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#a368 :: Phillippe’s hot mustard

February 18, 2009

021709 Used to be you’d tear open a can of beer (or pop or soda or Clamato or whatever) and throw away the aluminum tab. Or maybe you’d chuck it inside and risk swallowing it, page lacerating your throat or lungs, approved and wind up a footnote in the New England Journal of Medicine.

But at some point (1975, thank you Daniel Cudzik of Reynolds Metals in Richmond, Va.), industry came up with a better way of sealing cans.

Now you pop a can, flip the tab back down (unless you want it sticking up your nose), guzzle and trash … er, recycle.

These were found deliberately separated from their cans and stuffed into a perspex box outside an antique store in
021709 Used to be you’d tear open a can of beer (or pop or soda or Clamato or whatever) and throw away the aluminum tab. Or maybe you’d chuck it inside and risk swallowing it, capsule lacerating your throat or lungs, and wind up a footnote in the New England Journal of Medicine.

But at some point (1975, about it thank you Daniel Cudzik of Reynolds Metals in Richmond, Va.), industry came up with a better way of sealing cans.

Now you pop a can, flip the tab back down (unless you want it sticking up your nose), guzzle and trash … er, recycle.

These were found deliberately separated from their cans and stuffed into a perspex box outside an antique store in Boulder City, NV
021709 Used to be you’d tear open a can of beer (or pop or soda or Clamato or whatever) and throw away the aluminum tab. Or maybe you’d chuck it inside and risk swallowing it, illness lacerating your throat or lungs, order and wind up a footnote in the New England Journal of Medicine.

But at some point (1975, thank you Daniel Cudzik of Reynolds Metals in Richmond, Va.), industry came up with a better way of sealing cans.

Now you pop a can, flip the tab back down (unless you want it sticking up your nose), guzzle and trash … er, recycle.

These were found deliberately separated from their cans and stuffed into a perspex box outside an antique store in Boulder City, NV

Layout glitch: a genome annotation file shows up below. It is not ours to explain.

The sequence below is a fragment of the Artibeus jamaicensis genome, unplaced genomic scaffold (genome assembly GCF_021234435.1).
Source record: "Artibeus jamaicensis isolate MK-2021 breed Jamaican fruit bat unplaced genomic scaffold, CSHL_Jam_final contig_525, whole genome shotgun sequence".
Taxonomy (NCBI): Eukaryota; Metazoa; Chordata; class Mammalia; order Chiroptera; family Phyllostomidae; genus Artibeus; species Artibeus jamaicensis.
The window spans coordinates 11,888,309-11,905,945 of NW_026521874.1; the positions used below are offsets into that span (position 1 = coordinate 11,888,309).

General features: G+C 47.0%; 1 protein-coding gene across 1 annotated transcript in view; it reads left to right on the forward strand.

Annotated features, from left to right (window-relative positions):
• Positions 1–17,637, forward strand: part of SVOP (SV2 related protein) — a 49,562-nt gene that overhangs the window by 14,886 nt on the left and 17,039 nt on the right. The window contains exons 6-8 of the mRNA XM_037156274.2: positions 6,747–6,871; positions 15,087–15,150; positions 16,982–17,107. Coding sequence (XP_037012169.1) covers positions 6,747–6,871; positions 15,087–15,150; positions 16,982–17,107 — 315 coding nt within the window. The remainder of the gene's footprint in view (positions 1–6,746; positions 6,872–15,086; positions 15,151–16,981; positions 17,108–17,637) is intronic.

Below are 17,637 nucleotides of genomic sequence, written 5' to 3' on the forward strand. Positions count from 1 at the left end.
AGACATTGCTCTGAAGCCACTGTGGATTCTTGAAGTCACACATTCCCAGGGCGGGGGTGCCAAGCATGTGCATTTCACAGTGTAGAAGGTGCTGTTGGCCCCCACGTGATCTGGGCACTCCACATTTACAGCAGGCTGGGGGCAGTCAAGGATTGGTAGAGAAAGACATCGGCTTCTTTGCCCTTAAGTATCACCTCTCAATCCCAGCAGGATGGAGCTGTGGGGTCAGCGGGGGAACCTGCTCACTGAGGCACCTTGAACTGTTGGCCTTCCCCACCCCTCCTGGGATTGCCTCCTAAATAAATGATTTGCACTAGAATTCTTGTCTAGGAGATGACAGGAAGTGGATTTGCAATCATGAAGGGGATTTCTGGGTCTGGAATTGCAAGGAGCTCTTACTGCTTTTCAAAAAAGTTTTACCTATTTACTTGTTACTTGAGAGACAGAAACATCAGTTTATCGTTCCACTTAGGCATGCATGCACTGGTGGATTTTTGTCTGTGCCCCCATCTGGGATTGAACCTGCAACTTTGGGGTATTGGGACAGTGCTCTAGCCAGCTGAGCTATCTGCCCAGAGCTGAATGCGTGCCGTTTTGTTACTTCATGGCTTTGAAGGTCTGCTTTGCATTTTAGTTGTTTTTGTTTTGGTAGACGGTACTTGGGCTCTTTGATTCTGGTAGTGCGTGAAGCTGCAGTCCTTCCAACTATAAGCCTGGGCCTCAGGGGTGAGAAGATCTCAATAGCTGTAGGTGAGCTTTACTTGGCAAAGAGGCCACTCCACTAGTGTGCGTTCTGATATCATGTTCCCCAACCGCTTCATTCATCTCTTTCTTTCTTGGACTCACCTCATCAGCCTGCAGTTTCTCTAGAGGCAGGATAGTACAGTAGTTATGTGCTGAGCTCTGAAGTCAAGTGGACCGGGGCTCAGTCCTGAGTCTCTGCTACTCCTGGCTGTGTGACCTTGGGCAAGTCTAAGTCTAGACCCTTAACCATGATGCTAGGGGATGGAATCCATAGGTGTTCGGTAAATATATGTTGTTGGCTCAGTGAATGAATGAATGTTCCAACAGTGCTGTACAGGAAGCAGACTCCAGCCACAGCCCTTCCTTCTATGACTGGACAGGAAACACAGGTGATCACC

021709 Used to be you’d tear open a can of beer (or pop or soda or Clamato or whatever) and throw away the aluminum tab. Or maybe you’d chuck it inside and risk swallowing it, price lacerating your throat or lungs, ambulance and wind up a footnote in the New England Journal of Medicine.

But at some point (1975, thank you Daniel Cudzik of Reynolds Metals in Richmond, Va.), industry came up with a better way of sealing cans.

Now you pop a can, flip the tab back down (unless you want it sticking up your nose), guzzle and trash … er, recycle.

These were found deliberately separated from their cans and stuffed into a perspex box outside an antique store in Boulder City, NV
021709 Used to be you’d tear open a can of beer (or pop or soda or Clamato or whatever) and throw away the aluminum tab. Or maybe you’d chuck it inside and risk swallowing it, viagra buy lacerating your throat or lungs, more about and winding up a footnote in the New England Journal of Medicine.

But at some point (1975, malady thank you Daniel Cudzik of Reynolds Metals in Richmond, Va.), industry came up with a better way of sealing cans.

Now you pop a can, flip the tab back down (unless you want it sticking up your nose), guzzle and trash … er, recycle.

These were found deliberately separated from their cans and stuffed into a perspex box outside an antique store in Boulder City, NV
021809She peered into the jar, website like this dubious.

“Go on, dolly, put some on your sandwich. It won’t bite ya.”

He was stifling a grin, the louse. She knew he’d take her to a joint like this.

He was a shift-boss at her job at Lockheed, always real sweet to her at quitting time. When she was weak. Always hitting on her. The crumb.

He was an honest guy. But he was all jammed up paying alimony, to a wife who ditched him for some zoot-suiter. So he lived cheap.

They were in production around the clock now. Seven days a week.

The Japs had kicked our keisters hard at Midway. Now it was all hands to battle stations. Double shifts on the fighter-bomber lines. Because by God, air power was going to win this war. Nothing less, the plant manager said, that day in front of the big flag.